> because it really came up as part of something bigger I am working
                on.
                >
                > Basically, I have a lot of extra parts and connectors that are
                > soldered to existing PCB's that are not usable anymore. For
                instance,
                > I have a number of very old motherboards that have great DB-25
                > connectors, battery holders, RJ-11 sockets, etc. that I could
                really
                > use for a couple of projects. So, I need a way to desolder a bunch
                of
                > things at once. NOTE: I am not THAT concerned if I melt the rest
                of
                > the board away. Most of the stuff I am after is rather hardy.
                >
                > I did have an idea to use a heat gun I have (kind-of like a hair
                > dryer with attachments). However, no one really gave me the
                > impression that this approach would work. Anybody ever try this? I
                > think this is fairly similar to the unit I have:
                > http://www.homier.com/detail.asp?sku=02482
                >
                > ---------------------
                >
                > So, thinking this is not an option, I looked around and "low &
                > behold" I had a RadioShack desoldering iron on hand:
                > <http://rsk.imageg.net/graphics/product_images/pRS1C-
                2160644w345.jpg>
                >
                > I took this apart as such:
                > http://groups.yahoo.com/group/Electronics_101/files/Bob/apart.jpg
                >
                > The business end is here:
                > http://groups.yahoo.com/group/Electronics_101/files/Bob/full.jpg
                >
                > For ease of discussion, I call the part along the bottom the pipe.
                It
                > is hollow, and air is pulled through there. I call the part along
                the
                > upper part of the picture the "stock". That goes into the heating
                > unit to heat the thing and melt the solder.
                >
                > To make the whole thing more useful, I took the business end and
                > plugged it into my RS Soldering Station, which some family member
                > donated for my Birthday a few years ago:
                > http://www.radioshack.com/product/index.jsp?productId=2062751
                >
                >
                > So, with these basics out of the way, here is the plan:
                >
                > (1) Connect the soldering station with attached "business end" to
                a
                > fuel filter, which i picked up for $3:
                > <http://www.partsamerica.com/product_images/aap/pur/f10131_ang.jpg>
                >
                > {On second thought, I should have used one with a see through
                > container with a replaceable filter material. Here is one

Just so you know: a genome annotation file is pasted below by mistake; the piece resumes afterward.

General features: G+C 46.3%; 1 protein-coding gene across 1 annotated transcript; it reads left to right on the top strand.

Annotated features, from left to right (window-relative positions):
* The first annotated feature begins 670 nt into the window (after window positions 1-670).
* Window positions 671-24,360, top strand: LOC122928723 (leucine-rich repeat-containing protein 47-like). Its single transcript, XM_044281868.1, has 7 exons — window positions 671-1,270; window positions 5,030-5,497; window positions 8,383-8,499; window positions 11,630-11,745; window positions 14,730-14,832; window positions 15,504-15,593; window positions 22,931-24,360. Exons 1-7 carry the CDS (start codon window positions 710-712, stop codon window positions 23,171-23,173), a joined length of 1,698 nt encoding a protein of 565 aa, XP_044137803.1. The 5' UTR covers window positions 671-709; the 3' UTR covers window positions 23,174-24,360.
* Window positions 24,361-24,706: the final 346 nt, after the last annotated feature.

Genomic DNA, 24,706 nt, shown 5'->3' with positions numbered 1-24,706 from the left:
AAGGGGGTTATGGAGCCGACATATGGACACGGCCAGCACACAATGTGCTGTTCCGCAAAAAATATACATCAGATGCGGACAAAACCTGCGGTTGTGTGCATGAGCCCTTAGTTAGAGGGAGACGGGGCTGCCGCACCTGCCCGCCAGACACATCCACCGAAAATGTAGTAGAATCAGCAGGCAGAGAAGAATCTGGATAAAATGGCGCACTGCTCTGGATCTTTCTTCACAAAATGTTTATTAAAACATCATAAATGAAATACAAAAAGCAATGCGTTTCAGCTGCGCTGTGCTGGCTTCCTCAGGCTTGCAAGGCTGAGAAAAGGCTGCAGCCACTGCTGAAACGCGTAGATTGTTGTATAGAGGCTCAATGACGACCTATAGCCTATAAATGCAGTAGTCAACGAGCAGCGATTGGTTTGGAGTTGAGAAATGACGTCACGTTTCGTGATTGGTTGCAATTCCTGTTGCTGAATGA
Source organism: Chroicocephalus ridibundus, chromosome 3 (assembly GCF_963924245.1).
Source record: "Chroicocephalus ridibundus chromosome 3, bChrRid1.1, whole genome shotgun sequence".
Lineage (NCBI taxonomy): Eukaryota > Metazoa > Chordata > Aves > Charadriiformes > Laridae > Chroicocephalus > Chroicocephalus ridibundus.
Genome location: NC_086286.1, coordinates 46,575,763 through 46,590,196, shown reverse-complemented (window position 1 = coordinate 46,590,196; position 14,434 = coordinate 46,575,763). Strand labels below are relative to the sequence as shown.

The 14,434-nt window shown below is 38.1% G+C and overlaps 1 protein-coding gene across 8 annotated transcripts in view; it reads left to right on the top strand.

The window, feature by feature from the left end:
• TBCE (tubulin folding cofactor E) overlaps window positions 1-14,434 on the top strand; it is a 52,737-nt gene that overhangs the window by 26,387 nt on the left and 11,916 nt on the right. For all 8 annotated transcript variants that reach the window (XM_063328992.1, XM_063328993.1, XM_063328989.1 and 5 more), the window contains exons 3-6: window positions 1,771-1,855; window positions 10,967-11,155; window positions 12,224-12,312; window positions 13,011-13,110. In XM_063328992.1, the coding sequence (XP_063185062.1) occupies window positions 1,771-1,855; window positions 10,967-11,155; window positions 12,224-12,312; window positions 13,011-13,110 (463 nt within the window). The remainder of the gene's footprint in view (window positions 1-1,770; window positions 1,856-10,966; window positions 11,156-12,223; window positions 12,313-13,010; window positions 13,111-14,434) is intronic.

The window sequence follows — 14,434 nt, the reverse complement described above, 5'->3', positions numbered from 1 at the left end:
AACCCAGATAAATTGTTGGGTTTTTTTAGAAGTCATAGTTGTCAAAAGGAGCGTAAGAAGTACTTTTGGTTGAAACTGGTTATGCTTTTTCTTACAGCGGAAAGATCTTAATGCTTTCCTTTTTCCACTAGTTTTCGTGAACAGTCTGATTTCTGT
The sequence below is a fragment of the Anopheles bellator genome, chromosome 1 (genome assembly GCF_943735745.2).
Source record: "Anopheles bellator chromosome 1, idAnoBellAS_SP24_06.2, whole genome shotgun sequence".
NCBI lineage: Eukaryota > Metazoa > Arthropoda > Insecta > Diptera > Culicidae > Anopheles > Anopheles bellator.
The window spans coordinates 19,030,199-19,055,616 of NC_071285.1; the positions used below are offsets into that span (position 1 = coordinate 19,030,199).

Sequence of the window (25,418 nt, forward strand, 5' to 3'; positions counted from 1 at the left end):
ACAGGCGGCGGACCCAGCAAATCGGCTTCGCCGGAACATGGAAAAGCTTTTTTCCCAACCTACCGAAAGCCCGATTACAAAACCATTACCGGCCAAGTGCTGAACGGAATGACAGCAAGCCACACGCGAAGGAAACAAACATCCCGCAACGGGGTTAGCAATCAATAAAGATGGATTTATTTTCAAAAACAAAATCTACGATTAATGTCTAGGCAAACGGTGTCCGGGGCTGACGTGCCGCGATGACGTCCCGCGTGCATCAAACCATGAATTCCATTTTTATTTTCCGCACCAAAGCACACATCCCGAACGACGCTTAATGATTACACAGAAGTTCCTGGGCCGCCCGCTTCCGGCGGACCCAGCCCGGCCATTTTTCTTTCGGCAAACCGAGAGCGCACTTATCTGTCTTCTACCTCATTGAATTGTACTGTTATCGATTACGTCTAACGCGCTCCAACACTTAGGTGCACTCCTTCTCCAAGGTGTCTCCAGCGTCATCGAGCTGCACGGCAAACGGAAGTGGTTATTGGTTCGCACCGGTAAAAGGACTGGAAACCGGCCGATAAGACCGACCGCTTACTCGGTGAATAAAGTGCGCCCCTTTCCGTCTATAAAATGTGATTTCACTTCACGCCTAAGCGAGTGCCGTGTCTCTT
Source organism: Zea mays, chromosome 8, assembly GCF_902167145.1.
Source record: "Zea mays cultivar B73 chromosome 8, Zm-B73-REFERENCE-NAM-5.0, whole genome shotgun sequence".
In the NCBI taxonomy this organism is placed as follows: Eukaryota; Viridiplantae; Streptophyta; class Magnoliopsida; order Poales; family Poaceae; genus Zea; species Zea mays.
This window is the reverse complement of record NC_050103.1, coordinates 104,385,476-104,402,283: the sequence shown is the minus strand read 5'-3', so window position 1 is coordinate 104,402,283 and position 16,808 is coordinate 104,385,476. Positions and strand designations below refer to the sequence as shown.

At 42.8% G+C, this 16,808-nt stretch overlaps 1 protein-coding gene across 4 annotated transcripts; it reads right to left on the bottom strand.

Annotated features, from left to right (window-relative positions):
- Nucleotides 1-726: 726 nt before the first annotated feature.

available
                > for $7:
                > <http://chaparral-
                > racing.com/Chaparral/assets/product_images/3603516b.jpg>
                >
                > When I replace the filter, I will probably replace it with a glass
                > filter.}
                >
                > The short tube shown on the top will attached to the tube (Pipe)
                and
                > the end on the right.
                >
                > (2) The part with the screw end will connect to a fitting on a
                > Silicon hose.
                >
                > (3) That hose will have another connector to hook onto a 4 inch
                > (inner diameter, with 1/4" walls) PVC pipe that is about 10 inches
                > long. The pipe will have 2 heavy duty caps on either end.
                >
                > * HELP NEEDED HERE * I will need a valve right here that can be
                > electrically controlled. I want to connect a foot pedal switch to
                > open the valve (closed when button is not pressed). * ANY IDEAS? *
                >
                > Closest thing I found was this:
                > http://www.grainger.com/Grainger/items/6JJ52
                >
                > But, that is with a 1/8" NPT port. I don't know if that will work.
                > Also, it is almost $30...
                >
                > (4) In the middle of the pipe, I will insert a 20 PSI safety valve
                > that converts to be used for vacuum applications. The safe
                operating
                > pressure for 4 inch, schedule 40 PVC is 133 psi, with a minimum
                burst
                > pressure of 710 psi. So, 20 PSI keeps things nice & safe. Here's
                one
                > from Grainger:
                > http://www.grainger.com/Grainger/items/5Z763
                >
                > (5) The other end of the pipe will have a fixture that connects to
                a
                > standard air hose commonly used for compressors:
                > http://germes-online.com/direct/dbimage/50243197/Air_Compressor.jpg
                >
                > Just before the fitting, I will add a paper filter, then a
                charcoal
                > filter to keep dirt from going all the way to the compressor.
                >
                > -----
                >
                > I have an old, small, well used, 1/3 HP compressor that I will put
                on
                > this end.
                >
                > I may eventually want to add a valve on the end of the hose next